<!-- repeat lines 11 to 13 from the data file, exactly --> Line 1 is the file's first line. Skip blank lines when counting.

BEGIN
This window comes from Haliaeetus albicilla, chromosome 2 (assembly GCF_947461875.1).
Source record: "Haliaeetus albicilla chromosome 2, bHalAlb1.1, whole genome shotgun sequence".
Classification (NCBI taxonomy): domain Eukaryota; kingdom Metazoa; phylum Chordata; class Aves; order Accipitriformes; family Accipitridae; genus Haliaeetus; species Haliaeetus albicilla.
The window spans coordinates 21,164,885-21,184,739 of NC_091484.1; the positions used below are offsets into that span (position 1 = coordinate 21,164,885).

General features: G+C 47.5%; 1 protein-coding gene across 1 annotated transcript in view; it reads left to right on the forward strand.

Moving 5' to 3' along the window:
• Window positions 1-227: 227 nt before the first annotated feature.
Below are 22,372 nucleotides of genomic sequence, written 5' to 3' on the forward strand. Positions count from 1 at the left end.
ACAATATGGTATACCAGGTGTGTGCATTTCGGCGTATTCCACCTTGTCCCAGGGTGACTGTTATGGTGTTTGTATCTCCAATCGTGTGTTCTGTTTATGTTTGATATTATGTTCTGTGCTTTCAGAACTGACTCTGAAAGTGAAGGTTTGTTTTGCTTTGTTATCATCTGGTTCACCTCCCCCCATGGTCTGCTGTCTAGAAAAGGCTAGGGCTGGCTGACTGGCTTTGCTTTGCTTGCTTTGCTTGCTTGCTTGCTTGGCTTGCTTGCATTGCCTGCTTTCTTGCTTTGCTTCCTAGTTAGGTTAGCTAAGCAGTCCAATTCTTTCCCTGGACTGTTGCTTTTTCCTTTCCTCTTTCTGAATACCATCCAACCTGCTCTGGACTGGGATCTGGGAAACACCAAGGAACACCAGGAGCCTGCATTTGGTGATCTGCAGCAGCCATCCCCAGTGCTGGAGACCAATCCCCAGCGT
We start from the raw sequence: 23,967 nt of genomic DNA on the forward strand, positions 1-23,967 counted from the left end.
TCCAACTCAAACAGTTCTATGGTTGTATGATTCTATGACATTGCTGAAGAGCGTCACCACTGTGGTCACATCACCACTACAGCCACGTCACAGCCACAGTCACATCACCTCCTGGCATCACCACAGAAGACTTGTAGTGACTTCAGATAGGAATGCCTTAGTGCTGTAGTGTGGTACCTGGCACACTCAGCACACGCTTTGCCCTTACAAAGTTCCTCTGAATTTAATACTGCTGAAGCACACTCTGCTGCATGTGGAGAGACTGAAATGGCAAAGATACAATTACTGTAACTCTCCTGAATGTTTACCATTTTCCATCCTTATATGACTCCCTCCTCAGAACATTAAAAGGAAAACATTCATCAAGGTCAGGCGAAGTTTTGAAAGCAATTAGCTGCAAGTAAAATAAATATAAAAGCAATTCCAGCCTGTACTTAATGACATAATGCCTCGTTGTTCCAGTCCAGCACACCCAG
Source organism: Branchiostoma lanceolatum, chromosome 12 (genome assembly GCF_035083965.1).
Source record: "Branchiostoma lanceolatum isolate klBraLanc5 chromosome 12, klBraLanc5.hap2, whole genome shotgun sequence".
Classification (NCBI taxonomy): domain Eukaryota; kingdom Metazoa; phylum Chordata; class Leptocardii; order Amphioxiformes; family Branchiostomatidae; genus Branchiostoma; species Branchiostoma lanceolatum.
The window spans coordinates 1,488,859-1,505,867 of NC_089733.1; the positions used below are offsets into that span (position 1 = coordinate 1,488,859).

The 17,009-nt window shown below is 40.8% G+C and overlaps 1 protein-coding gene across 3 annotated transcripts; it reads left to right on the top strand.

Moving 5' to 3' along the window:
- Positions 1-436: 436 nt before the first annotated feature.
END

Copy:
TCCAACTCAAACAGTTCTATGGTTGTATGATTCTATGACATTGCTGAAGAGCGTCACCACTGTGGTCACATCACCACTACAGCCACGTCACAGCCACAGTCACATCACCTCCTGGCATCACCACAGAAGACTTGTAGTGACTTCAGATAGGAATGCCTTAGTGCTGTAGTGTGGTACCTGGCACACTCAGCACACGCTTTGCCCTTACAAAGTTCCTCTGAATTTAATACTGCTGAAGCACACTCTGCTGCATGTGGAGAGACTGAAATGGCAAAGATACAATTACTGTAACTCTCCTGAATGTTTACCATTTTCCATCCTTATATGACTCCCTCCTCAGAACATTAAAAGGAAAACATTCATCAAGGTCAGGCGAAGTTTTGAAAGCAATTAGCTGCAAGTAAAATAAATATAAAAGCAATTCCAGCCTGTACTTAATGACATAATGCCTCGTTGTTCCAGTCCAGCACACCCAG
Source organism: Branchiostoma lanceolatum, chromosome 12 (genome assembly GCF_035083965.1).
Source record: "Branchiostoma lanceolatum isolate klBraLanc5 chromosome 12, klBraLanc5.hap2, whole genome shotgun sequence".